So why has my church grown so much?

‘My’ church (OK, it’s God’s church), City on a Hill, started with in 2007 as Docklands Church, meeting at the James Squire Brewhouse in Melbourne Docklands. When I moved to Melbourne we’d been meeting for a year and numbered around a hundred people. Not too long after we started an evening service to take the pressure off the morning service (both, now all, our services are virtually identical, so you go to whichever suits you best).

By 2010 we could not accommodate everyone who wanted to come and with no suitable affordable space available in Docklands the decision was made to relocate to Hoyts cinema, Melbourne Central, at which point we changed our name to City on a Hill. Taking 130 people to a 400-seat cinema seemed (in ‘Yes Minister’ speak) a brave decision but before too long we were at capacity so moved to holding two morning services. In 2014 we started a Melbourne West congregation, and in 2017 a Melbourne East congregation. In September 2019 the continuing pressure on numbers led to us starting a Docklands service at the new Hoyts complex.

What a difference to my experience in the UK where the Congregational/United Reformed church of which I was part has been in decline for a hundred years. Why? What’s the secret

Inspired leadership must be the big one: more than a few church (and business) leaders have excelled in the one-person startup stage but have then come unstuck when it comes to building a team. We are blessed with a wonderful leadership team that has grown with the church.

Great teaching: Week after week our pastors serve up great messages that take a Bible passage and show us its application to our lives. In a digital age will people listen to 40-minute sermons?. Yes, they’re a key reason why people (nearly all in their 20s and 30s) come. Check out COAH podcasts

Consistency: I came from a church that for 30+ years had a half-time (shared) minister, with church members or visiting preachers conducting the other services, each bringing their own gifts to the pulpit. In addition we had a good number of special services. As a regular attender I really appreciated the variety. At COAH virtually every service follows much the same pattern: worship (possibly including a short interview), Bible reading, sermon, closing worship. But the big plus of this is that if you invite a friend, you know what will be served up. And people bring friends who very often stay.

Culture: The downside of this is a largely monocultural church, nearly all (not me!) being young professionals. You’d struggle to find a retired person in our number! One of our leaders once admitted: “There’s no way I’d bring my parents here: they’d hate it!”. ‘it’ probably referring to the music type and volume. This challenges me: I spent decades believing in a ‘something for everyone’ church, but perhaps having a number of complementary churches with their own distinct way of being church is better?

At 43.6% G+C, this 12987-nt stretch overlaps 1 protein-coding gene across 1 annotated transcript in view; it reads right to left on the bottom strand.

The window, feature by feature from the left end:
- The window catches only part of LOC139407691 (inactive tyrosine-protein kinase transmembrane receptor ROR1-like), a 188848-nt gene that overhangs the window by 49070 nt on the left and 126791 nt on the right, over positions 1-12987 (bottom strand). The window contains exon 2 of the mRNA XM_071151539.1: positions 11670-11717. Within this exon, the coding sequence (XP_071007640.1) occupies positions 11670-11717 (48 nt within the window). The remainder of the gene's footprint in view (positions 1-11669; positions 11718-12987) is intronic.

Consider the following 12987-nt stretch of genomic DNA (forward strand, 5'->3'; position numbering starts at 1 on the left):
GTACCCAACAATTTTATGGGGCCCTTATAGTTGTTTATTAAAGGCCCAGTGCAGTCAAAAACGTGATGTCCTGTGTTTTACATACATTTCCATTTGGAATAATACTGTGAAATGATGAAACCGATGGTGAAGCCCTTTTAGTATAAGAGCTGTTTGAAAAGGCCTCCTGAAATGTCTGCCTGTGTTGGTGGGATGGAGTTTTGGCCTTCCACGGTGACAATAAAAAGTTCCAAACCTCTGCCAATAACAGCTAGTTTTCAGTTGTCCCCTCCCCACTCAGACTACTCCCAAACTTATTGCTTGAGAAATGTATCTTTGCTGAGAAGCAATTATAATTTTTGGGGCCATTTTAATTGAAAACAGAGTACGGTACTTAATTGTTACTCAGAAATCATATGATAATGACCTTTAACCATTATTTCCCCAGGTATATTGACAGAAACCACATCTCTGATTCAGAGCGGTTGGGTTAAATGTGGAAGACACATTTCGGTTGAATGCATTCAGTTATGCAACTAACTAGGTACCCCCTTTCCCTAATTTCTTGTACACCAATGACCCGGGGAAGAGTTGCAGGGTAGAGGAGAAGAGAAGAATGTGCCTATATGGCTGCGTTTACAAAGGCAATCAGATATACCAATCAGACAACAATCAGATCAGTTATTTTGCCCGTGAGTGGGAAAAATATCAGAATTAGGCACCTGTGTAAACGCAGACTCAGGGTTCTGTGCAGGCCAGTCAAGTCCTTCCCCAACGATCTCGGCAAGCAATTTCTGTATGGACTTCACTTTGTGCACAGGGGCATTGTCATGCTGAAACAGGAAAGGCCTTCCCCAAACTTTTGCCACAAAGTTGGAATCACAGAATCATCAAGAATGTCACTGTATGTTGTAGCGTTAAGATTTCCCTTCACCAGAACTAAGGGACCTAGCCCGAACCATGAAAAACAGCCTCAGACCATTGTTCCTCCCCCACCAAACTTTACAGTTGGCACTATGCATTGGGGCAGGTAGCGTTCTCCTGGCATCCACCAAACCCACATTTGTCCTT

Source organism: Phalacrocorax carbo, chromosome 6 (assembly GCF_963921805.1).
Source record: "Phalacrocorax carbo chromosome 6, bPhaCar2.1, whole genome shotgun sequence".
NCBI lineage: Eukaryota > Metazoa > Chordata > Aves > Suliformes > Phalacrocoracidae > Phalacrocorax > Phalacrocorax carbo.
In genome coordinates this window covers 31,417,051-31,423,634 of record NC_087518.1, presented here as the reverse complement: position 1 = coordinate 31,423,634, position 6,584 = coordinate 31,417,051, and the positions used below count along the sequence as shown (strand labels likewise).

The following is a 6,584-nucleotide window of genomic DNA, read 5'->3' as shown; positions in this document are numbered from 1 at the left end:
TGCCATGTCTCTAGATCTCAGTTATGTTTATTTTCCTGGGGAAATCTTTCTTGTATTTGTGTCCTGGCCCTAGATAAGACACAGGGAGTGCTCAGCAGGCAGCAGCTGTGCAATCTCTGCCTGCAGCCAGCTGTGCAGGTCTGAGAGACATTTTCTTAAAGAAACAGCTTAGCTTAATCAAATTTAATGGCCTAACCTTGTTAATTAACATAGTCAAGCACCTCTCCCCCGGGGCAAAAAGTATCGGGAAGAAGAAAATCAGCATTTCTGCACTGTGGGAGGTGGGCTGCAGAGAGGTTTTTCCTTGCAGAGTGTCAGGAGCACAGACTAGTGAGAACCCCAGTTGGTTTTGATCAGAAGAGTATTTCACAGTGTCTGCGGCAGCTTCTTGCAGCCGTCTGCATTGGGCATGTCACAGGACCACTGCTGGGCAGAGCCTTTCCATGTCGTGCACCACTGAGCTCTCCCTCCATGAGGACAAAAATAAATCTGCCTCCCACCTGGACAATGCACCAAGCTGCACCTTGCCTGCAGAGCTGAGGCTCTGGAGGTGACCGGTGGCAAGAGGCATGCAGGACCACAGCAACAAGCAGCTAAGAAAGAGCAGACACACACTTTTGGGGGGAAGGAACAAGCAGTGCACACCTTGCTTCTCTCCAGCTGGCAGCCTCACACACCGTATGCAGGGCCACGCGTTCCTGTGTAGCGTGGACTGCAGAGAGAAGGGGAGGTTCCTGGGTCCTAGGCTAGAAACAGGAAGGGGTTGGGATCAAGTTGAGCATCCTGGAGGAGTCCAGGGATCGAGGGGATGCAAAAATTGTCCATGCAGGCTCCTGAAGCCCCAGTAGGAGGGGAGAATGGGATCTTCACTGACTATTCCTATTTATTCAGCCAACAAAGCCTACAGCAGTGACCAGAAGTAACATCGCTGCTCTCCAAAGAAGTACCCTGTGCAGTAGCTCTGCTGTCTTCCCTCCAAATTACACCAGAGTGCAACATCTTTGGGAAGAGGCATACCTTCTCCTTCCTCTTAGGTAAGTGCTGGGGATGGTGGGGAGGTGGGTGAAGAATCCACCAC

Governance: My previous UK church held to its Congregational roots, in that the ultimate decision making body was the church members meeting and I found it challenging to move to a church with top-down decision making – it being announced on a Sunday that ….. Both have their advantages and disadvantages – consensus and wider ownership of decisions v. being able to make quick decisions and not being held back by the inertia of some.

Buildings: Having studied building at university it was all but inevitable that I would 30+ years as a member of our church building committee, working to keep our mid-Victorian buildings in order. Now we meet in cinema and instead of endlessly grappling with heating, cleaning, leaking gutters etc etc, we just pay rent. So liberating, though it must be admitted that the setup and teardown each Sunday involves a lot of volunteer effort.

But with all this said, the key thing is that it’s God who gives (or withholds) the growth:

  • Unless the Lord builds the house, those who build it labour in vain (Psalm 127, 1)
  • I planted the seed, Apollos watered it, but God has been making it grow. So neither the one who plants nor the one who waters is anything, but only God, who makes things grow. (1 Cor. 3, 6-7)

Or as Arthur Campbell Ainger put it in a hymn I love well:

  • All that we do is nothing worth, unless God blesses the deed;
    vainly we hope for the harvest-tide, till God gives life to the seed;

Thankfully, in our case he has. May this continue.

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